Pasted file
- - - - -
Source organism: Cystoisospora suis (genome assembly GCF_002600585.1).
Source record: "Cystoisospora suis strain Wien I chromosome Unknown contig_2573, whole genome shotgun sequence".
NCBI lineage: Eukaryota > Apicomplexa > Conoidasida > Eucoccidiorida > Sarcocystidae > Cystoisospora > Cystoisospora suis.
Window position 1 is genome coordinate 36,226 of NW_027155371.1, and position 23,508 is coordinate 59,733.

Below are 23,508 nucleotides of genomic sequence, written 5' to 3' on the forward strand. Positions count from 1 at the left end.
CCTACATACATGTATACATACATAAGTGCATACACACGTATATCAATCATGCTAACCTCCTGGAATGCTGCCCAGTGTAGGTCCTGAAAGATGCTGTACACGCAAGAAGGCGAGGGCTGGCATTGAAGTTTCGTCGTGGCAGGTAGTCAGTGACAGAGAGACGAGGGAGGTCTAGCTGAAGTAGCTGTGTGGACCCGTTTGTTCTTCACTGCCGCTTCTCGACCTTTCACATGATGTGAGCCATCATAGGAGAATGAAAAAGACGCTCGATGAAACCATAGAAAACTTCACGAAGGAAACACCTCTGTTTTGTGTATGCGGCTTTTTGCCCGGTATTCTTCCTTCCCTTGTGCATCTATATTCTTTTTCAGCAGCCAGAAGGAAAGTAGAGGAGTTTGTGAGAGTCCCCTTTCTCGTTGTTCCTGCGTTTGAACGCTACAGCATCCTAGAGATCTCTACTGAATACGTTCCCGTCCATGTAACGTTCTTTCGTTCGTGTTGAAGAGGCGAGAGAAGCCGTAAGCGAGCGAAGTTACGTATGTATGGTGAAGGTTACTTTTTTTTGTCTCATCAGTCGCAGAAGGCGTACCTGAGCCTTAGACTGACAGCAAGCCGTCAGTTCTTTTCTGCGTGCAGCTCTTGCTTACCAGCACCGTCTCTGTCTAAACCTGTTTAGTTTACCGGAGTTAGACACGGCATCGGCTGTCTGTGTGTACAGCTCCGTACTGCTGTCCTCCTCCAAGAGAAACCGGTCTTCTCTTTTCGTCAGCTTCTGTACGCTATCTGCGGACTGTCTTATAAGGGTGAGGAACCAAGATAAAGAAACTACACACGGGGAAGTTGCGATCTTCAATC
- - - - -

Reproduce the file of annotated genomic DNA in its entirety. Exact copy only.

Source organism: Cystoisospora suis (genome assembly GCF_002600585.1).
Source record: "Cystoisospora suis strain Wien I chromosome Unknown contig_2573, whole genome shotgun sequence".
NCBI lineage: Eukaryota > Apicomplexa > Conoidasida > Eucoccidiorida > Sarcocystidae > Cystoisospora > Cystoisospora suis.
Window position 1 is genome coordinate 36,226 of NW_027155371.1, and position 23,508 is coordinate 59,733.

Below are 23,508 nucleotides of genomic sequence, written 5' to 3' on the forward strand. Positions count from 1 at the left end.
CCTACATACATGTATACATACATAAGTGCATACACACGTATATCAATCATGCTAACCTCCTGGAATGCTGCCCAGTGTAGGTCCTGAAAGATGCTGTACACGCAAGAAGGCGAGGGCTGGCATTGAAGTTTCGTCGTGGCAGGTAGTCAGTGACAGAGAGACGAGGGAGGTCTAGCTGAAGTAGCTGTGTGGACCCGTTTGTTCTTCACTGCCGCTTCTCGACCTTTCACATGATGTGAGCCATCATAGGAGAATGAAAAAGACGCTCGATGAAACCATAGAAAACTTCACGAAGGAAACACCTCTGTTTTGTGTATGCGGCTTTTTGCCCGGTATTCTTCCTTCCCTTGTGCATCTATATTCTTTTTCAGCAGCCAGAAGGAAAGTAGAGGAGTTTGTGAGAGTCCCCTTTCTCGTTGTTCCTGCGTTTGAACGCTACAGCATCCTAGAGATCTCTACTGAATACGTTCCCGTCCATGTAACGTTCTTTCGTTCGTGTTGAAGAGGCGAGAGAAGCCGTAAGCGAGCGAAGTTACGTATGTATGGTGAAGGTTACTTTTTTTTGTCTCATCAGTCGCAGAAGGCGTACCTGAGCCTTAGACTGACAGCAAGCCGTCAGTTCTTTTCTGCGTGCAGCTCTTGCTTACCAGCACCGTCTCTGTCTAAACCTGTTTAGTTTACCGGAGTTAGACACGGCATCGGCTGTCTGTGTGTACAGCTCCGTACTGCTGTCCTCCTCCAAGAGAAACCGGTCTTCTCTTTTCGTCAGCTTCTGTACGCTATCTGCGGACTGTCTTATAAGGGTGAGGAACCAAGATAAAGAAACTACACACGGGGAAGTTGCGATCTTCAATC